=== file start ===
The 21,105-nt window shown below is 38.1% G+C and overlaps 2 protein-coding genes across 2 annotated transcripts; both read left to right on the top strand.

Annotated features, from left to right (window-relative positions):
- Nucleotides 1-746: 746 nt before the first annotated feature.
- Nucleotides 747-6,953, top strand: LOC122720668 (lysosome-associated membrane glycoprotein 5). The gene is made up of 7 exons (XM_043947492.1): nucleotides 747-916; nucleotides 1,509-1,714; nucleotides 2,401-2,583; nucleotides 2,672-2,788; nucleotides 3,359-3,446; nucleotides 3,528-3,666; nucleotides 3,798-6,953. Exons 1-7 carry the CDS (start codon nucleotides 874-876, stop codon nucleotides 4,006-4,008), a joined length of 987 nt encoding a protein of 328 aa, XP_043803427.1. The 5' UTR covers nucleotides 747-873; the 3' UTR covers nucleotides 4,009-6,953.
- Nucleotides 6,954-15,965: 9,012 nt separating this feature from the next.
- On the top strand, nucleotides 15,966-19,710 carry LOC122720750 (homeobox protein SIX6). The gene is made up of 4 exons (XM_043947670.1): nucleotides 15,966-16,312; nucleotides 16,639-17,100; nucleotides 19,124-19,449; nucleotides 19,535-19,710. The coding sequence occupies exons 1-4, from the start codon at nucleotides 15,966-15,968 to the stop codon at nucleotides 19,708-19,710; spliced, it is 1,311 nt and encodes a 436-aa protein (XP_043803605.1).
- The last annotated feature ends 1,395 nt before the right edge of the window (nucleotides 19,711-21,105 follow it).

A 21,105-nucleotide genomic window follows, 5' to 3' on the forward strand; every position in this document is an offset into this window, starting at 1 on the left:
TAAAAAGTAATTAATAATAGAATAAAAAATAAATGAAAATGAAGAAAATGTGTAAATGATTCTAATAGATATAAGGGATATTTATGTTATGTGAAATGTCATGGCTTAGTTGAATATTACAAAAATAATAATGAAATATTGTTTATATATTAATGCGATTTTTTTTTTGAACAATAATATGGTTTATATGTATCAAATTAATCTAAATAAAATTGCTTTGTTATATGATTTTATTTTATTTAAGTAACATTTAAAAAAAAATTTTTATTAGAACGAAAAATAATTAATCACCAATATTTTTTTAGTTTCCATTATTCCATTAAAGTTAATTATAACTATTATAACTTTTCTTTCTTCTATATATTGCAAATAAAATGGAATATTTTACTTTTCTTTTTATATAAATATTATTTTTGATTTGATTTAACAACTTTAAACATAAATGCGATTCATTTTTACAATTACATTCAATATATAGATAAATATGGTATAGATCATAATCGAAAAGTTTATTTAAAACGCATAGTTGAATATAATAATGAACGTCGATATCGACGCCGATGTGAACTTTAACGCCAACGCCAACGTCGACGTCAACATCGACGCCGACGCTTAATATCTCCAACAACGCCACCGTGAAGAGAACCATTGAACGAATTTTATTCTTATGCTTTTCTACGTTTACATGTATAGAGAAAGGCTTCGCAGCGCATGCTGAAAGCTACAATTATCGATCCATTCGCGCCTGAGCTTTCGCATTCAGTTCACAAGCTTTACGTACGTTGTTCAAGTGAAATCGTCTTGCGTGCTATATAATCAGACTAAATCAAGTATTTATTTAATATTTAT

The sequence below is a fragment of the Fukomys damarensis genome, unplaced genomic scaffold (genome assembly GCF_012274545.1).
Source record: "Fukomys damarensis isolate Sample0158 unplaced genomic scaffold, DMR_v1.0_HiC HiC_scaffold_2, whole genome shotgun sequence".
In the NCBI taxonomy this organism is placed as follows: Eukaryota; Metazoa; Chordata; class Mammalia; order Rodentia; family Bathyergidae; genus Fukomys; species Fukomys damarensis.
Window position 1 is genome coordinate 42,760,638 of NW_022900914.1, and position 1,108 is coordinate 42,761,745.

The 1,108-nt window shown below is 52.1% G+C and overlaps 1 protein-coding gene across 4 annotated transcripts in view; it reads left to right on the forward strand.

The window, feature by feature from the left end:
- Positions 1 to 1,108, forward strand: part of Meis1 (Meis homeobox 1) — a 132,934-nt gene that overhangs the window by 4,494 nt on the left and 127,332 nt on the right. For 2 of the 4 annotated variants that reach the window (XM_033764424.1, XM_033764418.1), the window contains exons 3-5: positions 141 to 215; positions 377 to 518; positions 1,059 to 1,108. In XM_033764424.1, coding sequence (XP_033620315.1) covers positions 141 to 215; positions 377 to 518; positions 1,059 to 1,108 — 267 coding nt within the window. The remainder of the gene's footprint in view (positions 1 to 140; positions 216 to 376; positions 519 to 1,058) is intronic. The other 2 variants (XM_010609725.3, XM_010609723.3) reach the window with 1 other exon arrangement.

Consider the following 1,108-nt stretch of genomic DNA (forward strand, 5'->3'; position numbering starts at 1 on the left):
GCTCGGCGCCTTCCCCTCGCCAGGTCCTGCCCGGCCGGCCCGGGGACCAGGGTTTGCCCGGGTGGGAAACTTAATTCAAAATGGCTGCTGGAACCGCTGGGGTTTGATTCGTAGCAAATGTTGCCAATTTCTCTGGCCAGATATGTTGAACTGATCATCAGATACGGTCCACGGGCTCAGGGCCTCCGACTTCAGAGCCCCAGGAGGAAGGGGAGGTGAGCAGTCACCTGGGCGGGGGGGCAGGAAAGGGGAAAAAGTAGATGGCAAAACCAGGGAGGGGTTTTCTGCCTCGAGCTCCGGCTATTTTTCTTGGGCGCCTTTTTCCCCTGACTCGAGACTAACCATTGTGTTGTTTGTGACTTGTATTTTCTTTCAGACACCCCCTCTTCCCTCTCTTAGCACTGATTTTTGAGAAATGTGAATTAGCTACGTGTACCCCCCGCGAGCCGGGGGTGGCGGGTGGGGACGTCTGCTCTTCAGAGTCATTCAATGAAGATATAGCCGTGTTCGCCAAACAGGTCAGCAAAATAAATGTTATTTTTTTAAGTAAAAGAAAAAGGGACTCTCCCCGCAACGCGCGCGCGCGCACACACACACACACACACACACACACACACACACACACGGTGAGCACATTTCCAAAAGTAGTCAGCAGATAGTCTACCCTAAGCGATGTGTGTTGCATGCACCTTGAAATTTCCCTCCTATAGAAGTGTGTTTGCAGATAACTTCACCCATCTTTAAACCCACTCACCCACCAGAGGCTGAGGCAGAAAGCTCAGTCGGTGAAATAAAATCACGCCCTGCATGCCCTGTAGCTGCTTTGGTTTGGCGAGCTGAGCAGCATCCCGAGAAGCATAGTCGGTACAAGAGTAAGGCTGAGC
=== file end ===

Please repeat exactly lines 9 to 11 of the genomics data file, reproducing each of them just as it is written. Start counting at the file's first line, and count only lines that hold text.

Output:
TAAAAAGTAATTAATAATAGAATAAAAAATAAATGAAAATGAAGAAAATGTGTAAATGATTCTAATAGATATAAGGGATATTTATGTTATGTGAAATGTCATGGCTTAGTTGAATATTACAAAAATAATAATGAAATATTGTTTATATATTAATGCGATTTTTTTTTTGAACAATAATATGGTTTATATGTATCAAATTAATCTAAATAAAATTGCTTTGTTATATGATTTTATTTTATTTAAGTAACATTTAAAAAAAAATTTTTATTAGAACGAAAAATAATTAATCACCAATATTTTTTTAGTTTCCATTATTCCATTAAAGTTAATTATAACTATTATAACTTTTCTTTCTTCTATATATTGCAAATAAAATGGAATATTTTACTTTTCTTTTTATATAAATATTATTTTTGATTTGATTTAACAACTTTAAACATAAATGCGATTCATTTTTACAATTACATTCAATATATAGATAAATATGGTATAGATCATAATCGAAAAGTTTATTTAAAACGCATAGTTGAATATAATAATGAACGTCGATATCGACGCCGATGTGAACTTTAACGCCAACGCCAACGTCGACGTCAACATCGACGCCGACGCTTAATATCTCCAACAACGCCACCGTGAAGAGAACCATTGAACGAATTTTATTCTTATGCTTTTCTACGTTTACATGTATAGAGAAAGGCTTCGCAGCGCATGCTGAAAGCTACAATTATCGATCCATTCGCGCCTGAGCTTTCGCATTCAGTTCACAAGCTTTACGTACGTTGTTCAAGTGAAATCGTCTTGCGTGCTATATAATCAGACTAAATCAAGTATTTATTTAATATTTAT

The sequence below is a fragment of the Fukomys damarensis genome, unplaced genomic scaffold (genome assembly GCF_012274545.1).
Source record: "Fukomys damarensis isolate Sample0158 unplaced genomic scaffold, DMR_v1.0_HiC HiC_scaffold_2, whole genome shotgun sequence".